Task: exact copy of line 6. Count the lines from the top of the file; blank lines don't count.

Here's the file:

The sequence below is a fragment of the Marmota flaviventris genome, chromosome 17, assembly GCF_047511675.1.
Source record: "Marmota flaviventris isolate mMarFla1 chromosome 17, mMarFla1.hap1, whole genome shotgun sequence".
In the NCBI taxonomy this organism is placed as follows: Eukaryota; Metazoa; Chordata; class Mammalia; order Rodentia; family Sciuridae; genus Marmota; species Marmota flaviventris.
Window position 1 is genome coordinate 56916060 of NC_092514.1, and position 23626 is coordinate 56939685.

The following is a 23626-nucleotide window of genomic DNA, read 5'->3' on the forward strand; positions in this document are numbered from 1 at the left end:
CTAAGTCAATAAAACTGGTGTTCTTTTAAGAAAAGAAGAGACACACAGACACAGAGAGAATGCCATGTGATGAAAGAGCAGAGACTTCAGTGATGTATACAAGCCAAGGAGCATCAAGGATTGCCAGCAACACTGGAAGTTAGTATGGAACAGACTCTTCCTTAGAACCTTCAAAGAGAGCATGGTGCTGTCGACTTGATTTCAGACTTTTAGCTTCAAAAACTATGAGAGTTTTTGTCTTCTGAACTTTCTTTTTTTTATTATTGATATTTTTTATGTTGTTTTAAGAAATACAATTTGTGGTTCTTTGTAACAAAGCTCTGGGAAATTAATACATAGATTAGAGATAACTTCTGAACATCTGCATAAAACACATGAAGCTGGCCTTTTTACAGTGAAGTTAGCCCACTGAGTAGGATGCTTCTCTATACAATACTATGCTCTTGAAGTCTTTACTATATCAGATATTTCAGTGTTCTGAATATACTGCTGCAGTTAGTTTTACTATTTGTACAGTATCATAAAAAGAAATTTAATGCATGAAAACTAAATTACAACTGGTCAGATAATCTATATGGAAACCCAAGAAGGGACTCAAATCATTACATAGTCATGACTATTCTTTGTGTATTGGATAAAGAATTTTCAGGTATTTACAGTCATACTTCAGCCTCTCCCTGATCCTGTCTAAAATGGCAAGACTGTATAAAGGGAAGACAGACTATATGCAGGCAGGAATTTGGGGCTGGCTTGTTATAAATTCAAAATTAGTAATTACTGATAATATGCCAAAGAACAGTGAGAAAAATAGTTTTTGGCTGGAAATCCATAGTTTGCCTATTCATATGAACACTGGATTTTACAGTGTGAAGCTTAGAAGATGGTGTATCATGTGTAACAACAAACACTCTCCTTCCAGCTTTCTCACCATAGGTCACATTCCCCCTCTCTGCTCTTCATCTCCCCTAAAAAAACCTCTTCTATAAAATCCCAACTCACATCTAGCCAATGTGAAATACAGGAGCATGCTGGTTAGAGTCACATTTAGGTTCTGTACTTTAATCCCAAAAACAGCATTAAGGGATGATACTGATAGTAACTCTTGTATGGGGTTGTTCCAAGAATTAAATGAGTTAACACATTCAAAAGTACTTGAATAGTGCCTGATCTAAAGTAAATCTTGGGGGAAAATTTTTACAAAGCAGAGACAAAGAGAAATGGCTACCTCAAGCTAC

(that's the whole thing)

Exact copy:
CTAAGTCAATAAAACTGGTGTTCTTTTAAGAAAAGAAGAGACACACAGACACAGAGAGAATGCCATGTGATGAAAGAGCAGAGACTTCAGTGATGTATACAAGCCAAGGAGCATCAAGGATTGCCAGCAACACTGGAAGTTAGTATGGAACAGACTCTTCCTTAGAACCTTCAAAGAGAGCATGGTGCTGTCGACTTGATTTCAGACTTTTAGCTTCAAAAACTATGAGAGTTTTTGTCTTCTGAACTTTCTTTTTTTTATTATTGATATTTTTTATGTTGTTTTAAGAAATACAATTTGTGGTTCTTTGTAACAAAGCTCTGGGAAATTAATACATAGATTAGAGATAACTTCTGAACATCTGCATAAAACACATGAAGCTGGCCTTTTTACAGTGAAGTTAGCCCACTGAGTAGGATGCTTCTCTATACAATACTATGCTCTTGAAGTCTTTACTATATCAGATATTTCAGTGTTCTGAATATACTGCTGCAGTTAGTTTTACTATTTGTACAGTATCATAAAAAGAAATTTAATGCATGAAAACTAAATTACAACTGGTCAGATAATCTATATGGAAACCCAAGAAGGGACTCAAATCATTACATAGTCATGACTATTCTTTGTGTATTGGATAAAGAATTTTCAGGTATTTACAGTCATACTTCAGCCTCTCCCTGATCCTGTCTAAAATGGCAAGACTGTATAAAGGGAAGACAGACTATATGCAGGCAGGAATTTGGGGCTGGCTTGTTATAAATTCAAAATTAGTAATTACTGATAATATGCCAAAGAACAGTGAGAAAAATAGTTTTTGGCTGGAAATCCATAGTTTGCCTATTCATATGAACACTGGATTTTACAGTGTGAAGCTTAGAAGATGGTGTATCATGTGTAACAACAAACACTCTCCTTCCAGCTTTCTCACCATAGGTCACATTCCCCCTCTCTGCTCTTCATCTCCCCTAAAAAAACCTCTTCTATAAAATCCCAACTCACATCTAGCCAATGTGAAATACAGGAGCATGCTGGTTAGAGTCACATTTAGGTTCTGTACTTTAATCCCAAAAACAGCATTAAGGGATGATACTGATAGTAACTCTTGTATGGGGTTGTTCCAAGAATTAAATGAGTTAACACATTCAAAAGTACTTGAATAGTGCCTGATCTAAAGTAAATCTTGGGGGAAAATTTTTACAAAGCAGAGACAAAGAGAAATGGCTACCTCAAGCTAC